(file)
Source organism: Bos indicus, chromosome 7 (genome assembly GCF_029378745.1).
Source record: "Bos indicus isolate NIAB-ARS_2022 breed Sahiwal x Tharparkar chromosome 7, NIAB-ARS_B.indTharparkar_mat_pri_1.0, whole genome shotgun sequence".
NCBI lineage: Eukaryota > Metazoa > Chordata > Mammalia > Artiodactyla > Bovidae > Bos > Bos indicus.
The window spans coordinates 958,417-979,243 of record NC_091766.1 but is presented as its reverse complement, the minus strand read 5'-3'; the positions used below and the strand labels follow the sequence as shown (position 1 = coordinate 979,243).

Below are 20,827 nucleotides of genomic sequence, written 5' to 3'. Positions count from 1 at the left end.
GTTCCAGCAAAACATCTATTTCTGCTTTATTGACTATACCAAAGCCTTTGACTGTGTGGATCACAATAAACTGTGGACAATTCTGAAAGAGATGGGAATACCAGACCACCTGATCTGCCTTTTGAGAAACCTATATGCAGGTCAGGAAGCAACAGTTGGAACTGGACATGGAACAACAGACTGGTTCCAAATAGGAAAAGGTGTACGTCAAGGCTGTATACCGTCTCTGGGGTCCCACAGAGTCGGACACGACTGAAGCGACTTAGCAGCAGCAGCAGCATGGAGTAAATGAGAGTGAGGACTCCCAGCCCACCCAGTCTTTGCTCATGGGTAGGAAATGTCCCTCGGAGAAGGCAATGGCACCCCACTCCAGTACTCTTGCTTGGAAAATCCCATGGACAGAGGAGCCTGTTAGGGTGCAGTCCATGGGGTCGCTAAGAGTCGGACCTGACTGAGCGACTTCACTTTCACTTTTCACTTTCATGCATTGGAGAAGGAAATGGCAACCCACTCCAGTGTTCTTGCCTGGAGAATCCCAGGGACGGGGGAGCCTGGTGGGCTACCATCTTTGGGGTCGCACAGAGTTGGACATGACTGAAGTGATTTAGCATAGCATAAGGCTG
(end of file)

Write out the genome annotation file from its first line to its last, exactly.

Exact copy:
Source organism: Bos indicus, chromosome 7 (genome assembly GCF_029378745.1).
Source record: "Bos indicus isolate NIAB-ARS_2022 breed Sahiwal x Tharparkar chromosome 7, NIAB-ARS_B.indTharparkar_mat_pri_1.0, whole genome shotgun sequence".
NCBI lineage: Eukaryota > Metazoa > Chordata > Mammalia > Artiodactyla > Bovidae > Bos > Bos indicus.
The window spans coordinates 958,417-979,243 of record NC_091766.1 but is presented as its reverse complement, the minus strand read 5'-3'; the positions used below and the strand labels follow the sequence as shown (position 1 = coordinate 979,243).

Below are 20,827 nucleotides of genomic sequence, written 5' to 3'. Positions count from 1 at the left end.
GTTCCAGCAAAACATCTATTTCTGCTTTATTGACTATACCAAAGCCTTTGACTGTGTGGATCACAATAAACTGTGGACAATTCTGAAAGAGATGGGAATACCAGACCACCTGATCTGCCTTTTGAGAAACCTATATGCAGGTCAGGAAGCAACAGTTGGAACTGGACATGGAACAACAGACTGGTTCCAAATAGGAAAAGGTGTACGTCAAGGCTGTATACCGTCTCTGGGGTCCCACAGAGTCGGACACGACTGAAGCGACTTAGCAGCAGCAGCAGCATGGAGTAAATGAGAGTGAGGACTCCCAGCCCACCCAGTCTTTGCTCATGGGTAGGAAATGTCCCTCGGAGAAGGCAATGGCACCCCACTCCAGTACTCTTGCTTGGAAAATCCCATGGACAGAGGAGCCTGTTAGGGTGCAGTCCATGGGGTCGCTAAGAGTCGGACCTGACTGAGCGACTTCACTTTCACTTTTCACTTTCATGCATTGGAGAAGGAAATGGCAACCCACTCCAGTGTTCTTGCCTGGAGAATCCCAGGGACGGGGGAGCCTGGTGGGCTACCATCTTTGGGGTCGCACAGAGTTGGACATGACTGAAGTGATTTAGCATAGCATAAGGCTG